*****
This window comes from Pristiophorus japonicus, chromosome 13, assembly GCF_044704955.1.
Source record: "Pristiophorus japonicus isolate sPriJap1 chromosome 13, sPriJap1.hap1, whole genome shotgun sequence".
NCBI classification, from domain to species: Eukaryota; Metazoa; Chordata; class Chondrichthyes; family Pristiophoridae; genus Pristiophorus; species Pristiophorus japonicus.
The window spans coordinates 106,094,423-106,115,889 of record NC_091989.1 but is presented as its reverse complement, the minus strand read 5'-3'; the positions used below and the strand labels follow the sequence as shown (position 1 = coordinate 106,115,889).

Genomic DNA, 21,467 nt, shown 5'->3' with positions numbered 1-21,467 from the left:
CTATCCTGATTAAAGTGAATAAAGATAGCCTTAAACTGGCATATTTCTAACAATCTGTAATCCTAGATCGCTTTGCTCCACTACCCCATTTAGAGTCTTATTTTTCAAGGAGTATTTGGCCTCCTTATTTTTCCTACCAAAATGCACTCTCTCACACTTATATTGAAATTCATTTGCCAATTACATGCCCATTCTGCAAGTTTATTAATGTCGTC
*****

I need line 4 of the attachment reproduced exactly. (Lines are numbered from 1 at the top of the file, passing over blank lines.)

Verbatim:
The window spans coordinates 106,094,423-106,115,889 of record NC_091989.1 but is presented as its reverse complement, the minus strand read 5'-3'; the positions used below and the strand labels follow the sequence as shown (position 1 = coordinate 106,115,889).